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23 June 2020

ABA abandons conference keynote with ex-South Africa president De Klerk after wave of protest

Last white president complains of 'vitriolic reaction' over slated appearance as apartheid-era record is questioned

By John Malpas

FW De Klerk

FW De Klerk speaking in 2017 Tolga Sezgin; Shutterstock

The American Bar Association (ABA) has cancelled an invitation to FW de Klerk, South Africa’s last white president, to speak at its annual conference after protests over his human rights record.

The move comes after the Pan African Bar Association of South Africa described the invitation as an insult to families of people murdered in state-sanctioned killings during the apartheid regime, according to South African online news site News24.

The ABA’s international section had announced De Klerk’s appearance on 16 June, when it pointed out that he had been awarded the 1993 Nobel peace prize along with Nelson Mandela ‘for their collaboration in efforts to establish a nonracial democracy in South Africa’.

In a session entitled Lessons Learned in the Crucible of Courage and Conscience, he was due to discuss ‘a range of subjects, including the rule of law, constitutional democracy, minority rights, social change, racism and global security’ with Jonathan Granoff, president of the Global Security Institute.

The ABA yielded to mounting pressure to cancel the session over the weekend. ‘Presenting the program would not help the association advance our Goal III priority,’ the ABA International Law Section said in a statement.

The priority is to eliminate bias and enhance diversity with the stated objectives: ‘to promote full and equal participation in the association, our profession, and the justice system by all persons; and to eliminate bias in the legal profession and the justice system’.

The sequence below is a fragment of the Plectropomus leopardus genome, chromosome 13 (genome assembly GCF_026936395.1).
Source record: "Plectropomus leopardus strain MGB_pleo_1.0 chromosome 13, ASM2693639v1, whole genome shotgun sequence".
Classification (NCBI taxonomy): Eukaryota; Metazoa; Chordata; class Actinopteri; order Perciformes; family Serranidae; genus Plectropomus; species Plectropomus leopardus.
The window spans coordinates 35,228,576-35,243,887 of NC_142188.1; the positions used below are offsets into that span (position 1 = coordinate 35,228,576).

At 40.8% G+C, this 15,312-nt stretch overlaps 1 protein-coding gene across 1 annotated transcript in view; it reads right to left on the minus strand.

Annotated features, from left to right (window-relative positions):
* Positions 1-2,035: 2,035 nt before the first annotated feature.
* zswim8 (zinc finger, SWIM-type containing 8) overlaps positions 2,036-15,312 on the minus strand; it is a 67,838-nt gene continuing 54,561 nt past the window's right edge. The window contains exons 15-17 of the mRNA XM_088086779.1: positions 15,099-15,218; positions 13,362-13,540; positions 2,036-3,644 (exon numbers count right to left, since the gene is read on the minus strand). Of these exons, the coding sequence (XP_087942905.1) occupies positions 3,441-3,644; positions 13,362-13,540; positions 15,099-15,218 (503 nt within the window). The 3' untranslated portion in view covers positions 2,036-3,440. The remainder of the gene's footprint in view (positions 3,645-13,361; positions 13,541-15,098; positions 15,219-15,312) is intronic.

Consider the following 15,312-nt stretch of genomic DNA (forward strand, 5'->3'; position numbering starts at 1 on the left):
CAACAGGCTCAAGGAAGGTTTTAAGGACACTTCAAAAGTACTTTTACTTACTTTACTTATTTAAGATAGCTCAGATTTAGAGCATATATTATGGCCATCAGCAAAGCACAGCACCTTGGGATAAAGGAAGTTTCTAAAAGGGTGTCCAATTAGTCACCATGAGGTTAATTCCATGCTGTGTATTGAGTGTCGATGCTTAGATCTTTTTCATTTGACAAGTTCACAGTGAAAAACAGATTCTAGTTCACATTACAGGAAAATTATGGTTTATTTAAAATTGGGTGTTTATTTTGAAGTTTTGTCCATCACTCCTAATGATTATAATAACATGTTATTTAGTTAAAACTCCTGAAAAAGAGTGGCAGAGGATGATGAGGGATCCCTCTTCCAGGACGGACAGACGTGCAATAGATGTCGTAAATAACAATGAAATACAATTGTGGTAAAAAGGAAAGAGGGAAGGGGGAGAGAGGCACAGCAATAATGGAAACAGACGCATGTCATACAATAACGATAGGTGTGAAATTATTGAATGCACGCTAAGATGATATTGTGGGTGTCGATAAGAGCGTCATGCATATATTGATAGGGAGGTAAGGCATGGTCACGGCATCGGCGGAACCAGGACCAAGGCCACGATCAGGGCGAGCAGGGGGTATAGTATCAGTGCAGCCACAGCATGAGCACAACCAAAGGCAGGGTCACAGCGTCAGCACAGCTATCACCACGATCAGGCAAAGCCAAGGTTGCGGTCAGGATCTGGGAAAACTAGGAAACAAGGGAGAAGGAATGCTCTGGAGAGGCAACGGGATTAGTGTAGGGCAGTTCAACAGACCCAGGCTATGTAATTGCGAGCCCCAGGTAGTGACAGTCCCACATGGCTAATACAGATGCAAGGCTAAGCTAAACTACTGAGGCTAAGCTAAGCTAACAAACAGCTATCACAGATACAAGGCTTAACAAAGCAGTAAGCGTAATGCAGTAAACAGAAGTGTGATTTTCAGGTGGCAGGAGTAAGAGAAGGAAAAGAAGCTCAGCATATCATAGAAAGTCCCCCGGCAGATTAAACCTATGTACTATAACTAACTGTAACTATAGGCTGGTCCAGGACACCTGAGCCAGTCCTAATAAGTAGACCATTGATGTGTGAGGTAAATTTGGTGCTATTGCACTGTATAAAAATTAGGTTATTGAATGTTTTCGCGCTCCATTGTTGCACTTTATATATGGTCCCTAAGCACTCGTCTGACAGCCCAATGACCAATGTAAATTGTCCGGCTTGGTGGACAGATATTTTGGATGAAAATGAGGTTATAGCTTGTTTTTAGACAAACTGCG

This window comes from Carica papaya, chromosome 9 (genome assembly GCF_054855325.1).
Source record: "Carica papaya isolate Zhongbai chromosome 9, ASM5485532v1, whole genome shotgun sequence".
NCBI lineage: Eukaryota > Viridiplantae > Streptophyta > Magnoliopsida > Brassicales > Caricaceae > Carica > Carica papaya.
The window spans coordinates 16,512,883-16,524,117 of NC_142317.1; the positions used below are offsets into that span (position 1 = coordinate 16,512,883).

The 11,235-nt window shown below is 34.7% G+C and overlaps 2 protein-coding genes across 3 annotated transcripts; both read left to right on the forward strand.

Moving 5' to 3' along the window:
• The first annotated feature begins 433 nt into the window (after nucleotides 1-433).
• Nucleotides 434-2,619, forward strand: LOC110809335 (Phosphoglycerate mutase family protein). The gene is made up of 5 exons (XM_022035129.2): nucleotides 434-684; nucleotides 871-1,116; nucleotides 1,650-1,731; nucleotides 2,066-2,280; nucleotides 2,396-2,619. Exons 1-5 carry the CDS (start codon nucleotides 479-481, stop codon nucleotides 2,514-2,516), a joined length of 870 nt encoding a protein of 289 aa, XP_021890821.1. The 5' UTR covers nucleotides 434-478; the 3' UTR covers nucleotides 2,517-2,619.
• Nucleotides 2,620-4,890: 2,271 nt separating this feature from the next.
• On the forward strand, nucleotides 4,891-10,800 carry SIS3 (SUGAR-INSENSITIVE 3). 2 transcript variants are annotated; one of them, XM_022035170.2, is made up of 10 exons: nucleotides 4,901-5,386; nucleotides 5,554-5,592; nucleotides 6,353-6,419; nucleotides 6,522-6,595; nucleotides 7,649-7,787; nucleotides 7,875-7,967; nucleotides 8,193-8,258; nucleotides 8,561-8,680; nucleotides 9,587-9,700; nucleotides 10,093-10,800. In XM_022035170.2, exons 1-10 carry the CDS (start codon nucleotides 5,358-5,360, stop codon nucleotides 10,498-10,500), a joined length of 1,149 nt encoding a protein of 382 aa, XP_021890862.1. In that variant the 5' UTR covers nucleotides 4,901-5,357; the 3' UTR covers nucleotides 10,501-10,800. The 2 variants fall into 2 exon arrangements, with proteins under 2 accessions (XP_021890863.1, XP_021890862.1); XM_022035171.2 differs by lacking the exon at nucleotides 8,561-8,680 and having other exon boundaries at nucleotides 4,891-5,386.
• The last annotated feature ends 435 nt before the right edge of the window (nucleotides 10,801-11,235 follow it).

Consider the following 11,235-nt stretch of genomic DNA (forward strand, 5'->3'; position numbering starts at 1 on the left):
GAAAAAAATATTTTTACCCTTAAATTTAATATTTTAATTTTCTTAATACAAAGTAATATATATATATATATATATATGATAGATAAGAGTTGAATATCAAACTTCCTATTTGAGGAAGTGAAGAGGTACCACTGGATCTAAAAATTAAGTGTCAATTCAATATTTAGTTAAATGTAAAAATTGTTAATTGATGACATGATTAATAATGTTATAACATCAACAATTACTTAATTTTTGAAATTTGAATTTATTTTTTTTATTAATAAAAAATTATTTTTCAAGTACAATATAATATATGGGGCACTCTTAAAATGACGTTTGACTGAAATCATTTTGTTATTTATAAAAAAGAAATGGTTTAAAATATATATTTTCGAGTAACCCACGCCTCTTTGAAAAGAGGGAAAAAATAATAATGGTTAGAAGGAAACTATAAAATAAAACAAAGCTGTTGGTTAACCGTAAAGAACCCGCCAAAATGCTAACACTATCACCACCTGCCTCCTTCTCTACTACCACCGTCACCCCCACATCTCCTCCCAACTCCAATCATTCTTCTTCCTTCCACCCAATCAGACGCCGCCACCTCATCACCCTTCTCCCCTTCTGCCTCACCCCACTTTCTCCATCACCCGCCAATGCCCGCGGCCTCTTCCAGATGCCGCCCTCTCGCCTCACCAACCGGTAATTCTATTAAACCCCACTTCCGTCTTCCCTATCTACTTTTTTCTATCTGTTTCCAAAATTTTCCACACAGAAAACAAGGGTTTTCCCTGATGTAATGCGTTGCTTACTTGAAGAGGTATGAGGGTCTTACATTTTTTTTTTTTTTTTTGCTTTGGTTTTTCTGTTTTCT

The protests at de Klerk’s appearance were led by Lukhanyo Calata, the son of the anti-apartheid activist Fort Calata, one of four anti-apartheid activists known as the Cradock Four who were murdered by South African security police in 1985 

Calata maintains de Klerk was complicit it the state-sanctioned murders, which is strongly denied by de Klerk. 

Joining Calata was Dumisa Ntsebeza, a former Truth and Reconciliation Commissioner, as well as a group of academics, including some from the US, according to News24.

In a statement the FW de Klerk Foundation said the invitation to speak had elicited a ‘vitriolic reaction from activists in South Africa and the United States’ who had ‘once again made outrageous and unfounded allegations against Mr De Klerk’.

‘Mr De Klerk does not have the slightest interest in participating in any event that will cause him or his hosts embarrassment and had no hesitation in withdrawing his acceptance of the ABA’s invitation as soon as he heard of the controversy,’ it said. 

It added that the controversy was ‘symptomatic of a growing threat to liberal values everywhere that should be of the deepest concern to all those who still value freedom of speech, toleration of diverse views and the open exchange of ideas on important topics’. 

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